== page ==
Mid-South road crews preparing for potentially slick conditions Tuesday morning

Crews on standby for chance of winter weather

MEMPHIS, Tenn. (WMC) - Rain continues to make its way through the Mid-South with the potential for record-breaking temps following closely behind.

A spokesperson for the Tennessee Department of Transportation said when rain comes before that wintry mixture, crews can’t pre-treat roads or the rain washes it off.

"We just get prepared and stage a lot of our trucks around the river bridges and the flyovers and different overpasses along 385 to make sure once that temperature does drop we’re ready then to apply any kind of salt or salt brine,” said Nichole Lawrence with TDOT Community Relations.

TDOT covers a 21-county area from the Tennessee River to the Mississippi River, including Shelby County.

"With this event coming in at night, we just need to make sure that the motorists are aware and they need to watch for our workers and watch for our trucks out on the highway. Give them plenty of room to work,” said Lawrence.

Over at Memphis International Airport, officials say it’s best for travelers to be prepared in case the weather causes delays or cancellations.

"We do not expect any operational troubles here at Memphis International Airport, but there is a lot of winter weather going on this week in other parts of the nation so check with your airline before traveling. They’ll have all the updated details about scheduling,” said Public Information Officer Glen Thomas.

The City of Memphis also has crews prepared for a possible wintry mix. A spokesperson sent us a statement reading in part, “The city’s primary focus during inclement weather periods is to first treat major streets with inclines/declines, as well as any bridges and overpasses. Secondly, crews will treat the remaining major streets on an as-needed basis.”

If you are out driving, experts say be mindful and pay close attention.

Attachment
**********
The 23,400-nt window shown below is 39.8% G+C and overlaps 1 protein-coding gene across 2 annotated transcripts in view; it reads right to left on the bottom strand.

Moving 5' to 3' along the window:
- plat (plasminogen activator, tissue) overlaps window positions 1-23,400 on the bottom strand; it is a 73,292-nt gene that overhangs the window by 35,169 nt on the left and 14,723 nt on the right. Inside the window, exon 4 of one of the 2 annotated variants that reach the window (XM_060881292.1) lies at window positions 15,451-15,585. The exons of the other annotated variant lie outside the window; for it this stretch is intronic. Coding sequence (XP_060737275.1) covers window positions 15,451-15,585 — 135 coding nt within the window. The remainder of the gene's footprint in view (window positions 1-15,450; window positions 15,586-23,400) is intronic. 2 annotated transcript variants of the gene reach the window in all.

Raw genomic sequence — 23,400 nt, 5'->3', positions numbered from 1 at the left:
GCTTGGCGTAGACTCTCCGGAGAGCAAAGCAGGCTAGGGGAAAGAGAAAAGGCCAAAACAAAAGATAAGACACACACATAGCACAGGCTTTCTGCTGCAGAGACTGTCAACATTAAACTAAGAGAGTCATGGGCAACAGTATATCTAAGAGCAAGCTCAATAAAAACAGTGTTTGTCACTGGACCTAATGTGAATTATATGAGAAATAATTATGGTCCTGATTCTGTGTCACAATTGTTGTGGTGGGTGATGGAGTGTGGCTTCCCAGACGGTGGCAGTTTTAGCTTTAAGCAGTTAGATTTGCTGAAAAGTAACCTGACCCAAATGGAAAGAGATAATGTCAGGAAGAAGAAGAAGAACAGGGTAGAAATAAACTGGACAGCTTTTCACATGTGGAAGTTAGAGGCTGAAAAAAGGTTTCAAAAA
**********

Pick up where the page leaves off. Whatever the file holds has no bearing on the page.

Mid-South prepares for first dose of winter weather

"Number 1, slow down. Number 2, increase your distance. Number 3, pay attention,” said Max Maxwell, owner of Maxwell Driving School.

Maxwell says these points could help you if you’re out driving in poor weather conditions.

"They drive the same route everyday at least five days a week and then when bad weather comes they don’t really anticipate hills. They don’t anticipate corners coming up,” said Maxwell.

To keep yourself better informed, officials say use TDOT’s SmartWay Map. It helps keep track of road conditions and possible incidents.

WMC Action News 5 also reached out to the Tennessee Highway Patrol. A spokesperson sent us a statement warning drivers about road conditions. The statement reads in part, “Black ice looks very similar to a wet road. But it is actually a thin sheet of ice. These types of conditions could be treacherous. So we are advising drivers to drive slow make sure they buckle up and allow for extra drive times.”

Maxwell suggests if you hit black ice or if anything goes wrong while you’re driving, just stay calm.

"Take your feet off the controls because going for the brake, which is kind of human nature is going to cause problems. It's going to transfer weight to the front quickly and then you're probably going to lose control at that point,” said Maxwell.

If you need highway assistance, dial *THP for the patrol dispatch center. A trooper will then be dispatched to you.

WMC also reached out to MDOT. A spokesperson told us in an email crews are currently monitoring the conditions and the roads, but the de-icing trucks are ready whenever the weather moves in.

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